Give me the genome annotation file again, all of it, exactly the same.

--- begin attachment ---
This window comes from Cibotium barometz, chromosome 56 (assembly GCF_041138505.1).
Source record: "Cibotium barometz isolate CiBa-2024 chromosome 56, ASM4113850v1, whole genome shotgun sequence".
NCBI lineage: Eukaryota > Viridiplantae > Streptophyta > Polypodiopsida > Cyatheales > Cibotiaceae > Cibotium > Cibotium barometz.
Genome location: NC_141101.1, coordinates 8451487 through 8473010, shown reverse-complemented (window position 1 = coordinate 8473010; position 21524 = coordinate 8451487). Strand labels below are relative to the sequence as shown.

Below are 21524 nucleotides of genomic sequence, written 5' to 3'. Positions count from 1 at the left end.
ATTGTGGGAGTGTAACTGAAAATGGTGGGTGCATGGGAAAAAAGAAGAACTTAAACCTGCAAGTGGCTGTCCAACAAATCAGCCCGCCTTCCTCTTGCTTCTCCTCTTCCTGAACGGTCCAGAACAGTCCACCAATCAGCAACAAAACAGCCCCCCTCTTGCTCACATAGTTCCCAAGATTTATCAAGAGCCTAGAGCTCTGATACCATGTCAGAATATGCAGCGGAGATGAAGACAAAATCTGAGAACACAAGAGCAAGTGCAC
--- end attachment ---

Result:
This window comes from Cibotium barometz, chromosome 56 (assembly GCF_041138505.1).
Source record: "Cibotium barometz isolate CiBa-2024 chromosome 56, ASM4113850v1, whole genome shotgun sequence".
NCBI lineage: Eukaryota > Viridiplantae > Streptophyta > Polypodiopsida > Cyatheales > Cibotiaceae > Cibotium > Cibotium barometz.
Genome location: NC_141101.1, coordinates 8451487 through 8473010, shown reverse-complemented (window position 1 = coordinate 8473010; position 21524 = coordinate 8451487). Strand labels below are relative to the sequence as shown.

Below are 21524 nucleotides of genomic sequence, written 5' to 3'. Positions count from 1 at the left end.
ATTGTGGGAGTGTAACTGAAAATGGTGGGTGCATGGGAAAAAAGAAGAACTTAAACCTGCAAGTGGCTGTCCAACAAATCAGCCCGCCTTCCTCTTGCTTCTCCTCTTCCTGAACGGTCCAGAACAGTCCACCAATCAGCAACAAAACAGCCCCCCTCTTGCTCACATAGTTCCCAAGATTTATCAAGAGCCTAGAGCTCTGATACCATGTCAGAATATGCAGCGGAGATGAAGACAAAATCTGAGAACACAAGAGCAAGTGCAC